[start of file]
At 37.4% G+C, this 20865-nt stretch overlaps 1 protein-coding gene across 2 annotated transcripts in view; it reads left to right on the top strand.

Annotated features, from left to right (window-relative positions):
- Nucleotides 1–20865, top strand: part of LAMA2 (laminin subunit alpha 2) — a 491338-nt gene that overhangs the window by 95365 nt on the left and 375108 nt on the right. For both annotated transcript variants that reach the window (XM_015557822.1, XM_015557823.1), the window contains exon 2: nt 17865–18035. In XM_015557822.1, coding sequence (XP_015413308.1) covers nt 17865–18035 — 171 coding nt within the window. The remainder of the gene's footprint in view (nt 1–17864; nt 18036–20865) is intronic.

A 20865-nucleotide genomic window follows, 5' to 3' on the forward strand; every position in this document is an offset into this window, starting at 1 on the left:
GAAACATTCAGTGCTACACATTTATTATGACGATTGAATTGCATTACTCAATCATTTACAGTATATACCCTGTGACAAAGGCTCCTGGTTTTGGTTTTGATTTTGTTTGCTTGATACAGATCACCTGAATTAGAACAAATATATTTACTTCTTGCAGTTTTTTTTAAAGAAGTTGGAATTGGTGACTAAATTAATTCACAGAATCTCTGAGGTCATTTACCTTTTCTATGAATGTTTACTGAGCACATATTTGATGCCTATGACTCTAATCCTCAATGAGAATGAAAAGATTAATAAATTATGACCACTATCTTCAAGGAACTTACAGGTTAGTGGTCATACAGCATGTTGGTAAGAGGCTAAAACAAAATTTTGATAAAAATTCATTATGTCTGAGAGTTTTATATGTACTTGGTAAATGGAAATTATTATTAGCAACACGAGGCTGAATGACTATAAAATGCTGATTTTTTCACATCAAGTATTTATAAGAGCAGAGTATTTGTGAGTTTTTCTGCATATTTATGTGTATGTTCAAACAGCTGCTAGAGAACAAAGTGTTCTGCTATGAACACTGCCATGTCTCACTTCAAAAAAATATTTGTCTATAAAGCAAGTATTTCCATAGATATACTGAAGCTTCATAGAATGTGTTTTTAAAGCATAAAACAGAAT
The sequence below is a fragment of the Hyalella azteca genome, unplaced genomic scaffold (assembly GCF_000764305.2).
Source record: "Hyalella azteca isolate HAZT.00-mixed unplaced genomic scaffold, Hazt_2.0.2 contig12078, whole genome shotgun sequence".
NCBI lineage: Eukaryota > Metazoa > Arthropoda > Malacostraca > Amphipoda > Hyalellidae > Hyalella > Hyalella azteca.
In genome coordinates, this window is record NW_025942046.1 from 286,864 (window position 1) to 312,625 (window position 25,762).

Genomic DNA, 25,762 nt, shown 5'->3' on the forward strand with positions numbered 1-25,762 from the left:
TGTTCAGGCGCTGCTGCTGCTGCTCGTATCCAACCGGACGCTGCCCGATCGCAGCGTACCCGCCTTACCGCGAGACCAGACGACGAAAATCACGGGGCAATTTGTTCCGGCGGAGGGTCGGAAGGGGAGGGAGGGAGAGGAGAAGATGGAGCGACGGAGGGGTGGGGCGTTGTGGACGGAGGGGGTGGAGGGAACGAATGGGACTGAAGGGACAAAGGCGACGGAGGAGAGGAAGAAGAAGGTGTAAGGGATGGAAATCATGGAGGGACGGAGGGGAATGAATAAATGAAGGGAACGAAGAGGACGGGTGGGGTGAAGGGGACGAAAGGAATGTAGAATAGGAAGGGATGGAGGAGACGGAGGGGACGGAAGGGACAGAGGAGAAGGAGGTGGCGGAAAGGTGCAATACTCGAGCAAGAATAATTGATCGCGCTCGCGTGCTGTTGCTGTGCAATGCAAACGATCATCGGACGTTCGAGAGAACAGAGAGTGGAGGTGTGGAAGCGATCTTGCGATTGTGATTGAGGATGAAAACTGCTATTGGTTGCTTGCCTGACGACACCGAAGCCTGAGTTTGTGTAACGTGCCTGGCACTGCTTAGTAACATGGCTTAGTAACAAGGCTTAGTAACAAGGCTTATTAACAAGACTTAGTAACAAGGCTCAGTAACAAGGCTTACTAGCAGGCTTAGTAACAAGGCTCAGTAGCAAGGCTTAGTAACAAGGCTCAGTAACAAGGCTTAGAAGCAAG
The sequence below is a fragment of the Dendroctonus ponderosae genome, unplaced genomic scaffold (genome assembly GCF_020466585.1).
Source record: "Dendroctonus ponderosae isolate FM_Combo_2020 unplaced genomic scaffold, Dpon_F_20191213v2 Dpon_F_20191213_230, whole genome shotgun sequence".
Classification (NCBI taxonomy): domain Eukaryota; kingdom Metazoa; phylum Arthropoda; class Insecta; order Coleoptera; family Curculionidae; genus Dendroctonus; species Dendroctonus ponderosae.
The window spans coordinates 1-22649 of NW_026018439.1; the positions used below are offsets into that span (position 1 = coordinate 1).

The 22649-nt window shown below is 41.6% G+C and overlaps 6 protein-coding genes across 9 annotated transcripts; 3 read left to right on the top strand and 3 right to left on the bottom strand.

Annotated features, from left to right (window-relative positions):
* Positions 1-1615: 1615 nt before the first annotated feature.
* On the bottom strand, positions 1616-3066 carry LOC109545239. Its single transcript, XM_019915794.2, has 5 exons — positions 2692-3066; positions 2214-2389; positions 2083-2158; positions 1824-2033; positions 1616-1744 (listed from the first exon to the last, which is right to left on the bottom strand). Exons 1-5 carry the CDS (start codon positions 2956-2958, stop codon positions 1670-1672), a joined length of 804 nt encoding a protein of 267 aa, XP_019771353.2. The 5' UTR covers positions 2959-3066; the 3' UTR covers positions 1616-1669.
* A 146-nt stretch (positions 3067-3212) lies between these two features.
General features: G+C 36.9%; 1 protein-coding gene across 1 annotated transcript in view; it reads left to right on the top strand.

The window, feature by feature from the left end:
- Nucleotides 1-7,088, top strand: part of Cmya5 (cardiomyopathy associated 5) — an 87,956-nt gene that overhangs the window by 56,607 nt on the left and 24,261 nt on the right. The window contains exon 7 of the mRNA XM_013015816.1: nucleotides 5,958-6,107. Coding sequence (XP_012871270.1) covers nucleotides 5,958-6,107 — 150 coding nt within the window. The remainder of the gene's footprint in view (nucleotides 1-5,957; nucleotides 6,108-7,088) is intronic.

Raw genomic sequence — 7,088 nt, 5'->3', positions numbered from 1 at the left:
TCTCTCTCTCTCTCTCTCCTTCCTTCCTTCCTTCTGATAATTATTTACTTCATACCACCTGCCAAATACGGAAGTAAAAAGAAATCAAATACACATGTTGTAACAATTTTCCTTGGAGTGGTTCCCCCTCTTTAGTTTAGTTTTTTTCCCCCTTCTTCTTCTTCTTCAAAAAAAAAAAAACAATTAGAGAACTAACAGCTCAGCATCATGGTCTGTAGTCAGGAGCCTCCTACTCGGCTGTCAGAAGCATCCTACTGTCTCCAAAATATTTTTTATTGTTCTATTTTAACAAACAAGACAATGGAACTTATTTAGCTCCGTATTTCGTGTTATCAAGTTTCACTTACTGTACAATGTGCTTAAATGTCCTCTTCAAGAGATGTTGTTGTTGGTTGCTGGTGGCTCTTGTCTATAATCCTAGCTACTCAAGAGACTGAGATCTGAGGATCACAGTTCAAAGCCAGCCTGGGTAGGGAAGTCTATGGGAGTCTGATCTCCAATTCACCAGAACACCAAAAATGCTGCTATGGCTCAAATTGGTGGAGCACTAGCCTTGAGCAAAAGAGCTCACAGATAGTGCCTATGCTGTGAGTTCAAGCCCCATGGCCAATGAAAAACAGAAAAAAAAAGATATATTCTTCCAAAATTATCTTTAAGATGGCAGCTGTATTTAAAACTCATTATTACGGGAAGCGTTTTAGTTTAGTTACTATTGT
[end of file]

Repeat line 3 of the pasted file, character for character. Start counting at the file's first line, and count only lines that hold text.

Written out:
- Nucleotides 1–20865, top strand: part of LAMA2 (laminin subunit alpha 2) — a 491338-nt gene that overhangs the window by 95365 nt on the left and 375108 nt on the right. For both annotated transcript variants that reach the window (XM_015557822.1, XM_015557823.1), the window contains exon 2: nt 17865–18035. In XM_015557822.1, coding sequence (XP_015413308.1) covers nt 17865–18035 — 171 coding nt within the window. The remainder of the gene's footprint in view (nt 1–17864; nt 18036–20865) is intronic.